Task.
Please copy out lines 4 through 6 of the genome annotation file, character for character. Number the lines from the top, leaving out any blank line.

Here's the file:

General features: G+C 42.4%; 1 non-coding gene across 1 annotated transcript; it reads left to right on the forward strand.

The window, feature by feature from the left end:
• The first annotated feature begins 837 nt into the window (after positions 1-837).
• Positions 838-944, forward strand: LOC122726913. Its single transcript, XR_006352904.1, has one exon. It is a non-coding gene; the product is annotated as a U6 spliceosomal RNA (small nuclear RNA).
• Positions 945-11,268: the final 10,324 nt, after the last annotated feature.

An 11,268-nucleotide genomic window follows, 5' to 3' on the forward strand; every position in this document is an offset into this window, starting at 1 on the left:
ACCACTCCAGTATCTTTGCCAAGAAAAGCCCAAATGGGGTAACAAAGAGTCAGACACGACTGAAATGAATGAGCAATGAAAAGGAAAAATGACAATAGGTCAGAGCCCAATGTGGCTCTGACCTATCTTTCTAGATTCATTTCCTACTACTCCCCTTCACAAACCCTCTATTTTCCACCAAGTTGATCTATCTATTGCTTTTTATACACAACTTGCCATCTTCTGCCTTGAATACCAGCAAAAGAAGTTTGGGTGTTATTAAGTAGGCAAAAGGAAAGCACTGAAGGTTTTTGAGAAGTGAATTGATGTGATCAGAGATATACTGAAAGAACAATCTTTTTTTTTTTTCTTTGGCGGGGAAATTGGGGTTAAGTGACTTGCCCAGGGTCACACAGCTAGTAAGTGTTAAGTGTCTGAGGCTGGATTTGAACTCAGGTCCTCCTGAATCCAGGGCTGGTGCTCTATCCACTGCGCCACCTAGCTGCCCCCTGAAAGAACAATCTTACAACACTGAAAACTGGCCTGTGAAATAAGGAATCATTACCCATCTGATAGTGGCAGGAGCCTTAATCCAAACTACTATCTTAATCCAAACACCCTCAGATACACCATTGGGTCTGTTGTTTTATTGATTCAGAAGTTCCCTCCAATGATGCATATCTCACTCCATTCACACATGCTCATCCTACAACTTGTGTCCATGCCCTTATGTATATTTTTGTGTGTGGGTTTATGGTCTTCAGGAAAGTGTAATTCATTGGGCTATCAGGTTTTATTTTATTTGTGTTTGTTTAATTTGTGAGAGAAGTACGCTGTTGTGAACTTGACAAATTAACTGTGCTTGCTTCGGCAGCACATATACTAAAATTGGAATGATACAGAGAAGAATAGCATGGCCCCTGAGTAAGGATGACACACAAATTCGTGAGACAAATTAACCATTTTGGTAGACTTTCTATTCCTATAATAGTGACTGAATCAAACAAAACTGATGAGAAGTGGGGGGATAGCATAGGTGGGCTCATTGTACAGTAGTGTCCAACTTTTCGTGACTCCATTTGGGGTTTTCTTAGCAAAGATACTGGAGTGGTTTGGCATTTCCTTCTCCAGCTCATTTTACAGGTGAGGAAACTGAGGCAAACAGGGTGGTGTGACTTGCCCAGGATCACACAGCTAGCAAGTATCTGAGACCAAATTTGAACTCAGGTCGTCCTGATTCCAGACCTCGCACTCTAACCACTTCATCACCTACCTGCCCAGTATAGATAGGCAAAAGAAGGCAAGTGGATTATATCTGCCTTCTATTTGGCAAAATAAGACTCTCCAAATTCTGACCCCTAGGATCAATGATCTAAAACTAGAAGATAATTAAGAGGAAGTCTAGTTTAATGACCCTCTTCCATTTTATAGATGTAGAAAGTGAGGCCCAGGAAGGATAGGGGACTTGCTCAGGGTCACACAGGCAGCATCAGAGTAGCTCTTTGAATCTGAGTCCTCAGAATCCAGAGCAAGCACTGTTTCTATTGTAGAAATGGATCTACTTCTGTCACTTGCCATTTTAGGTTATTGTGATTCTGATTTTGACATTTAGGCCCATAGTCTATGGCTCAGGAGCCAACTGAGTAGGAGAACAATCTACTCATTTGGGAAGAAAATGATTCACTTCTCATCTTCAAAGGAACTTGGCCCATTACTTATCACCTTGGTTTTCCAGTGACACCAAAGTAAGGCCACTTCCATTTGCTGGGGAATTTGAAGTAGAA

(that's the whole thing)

• Positions 838-944, forward strand: LOC122726913. Its single transcript, XR_006352904.1, has one exon. It is a non-coding gene; the product is annotated as a U6 spliceosomal RNA (small nuclear RNA).
• Positions 945-11,268: the final 10,324 nt, after the last annotated feature.

An 11,268-nucleotide genomic window follows, 5' to 3' on the forward strand; every position in this document is an offset into this window, starting at 1 on the left: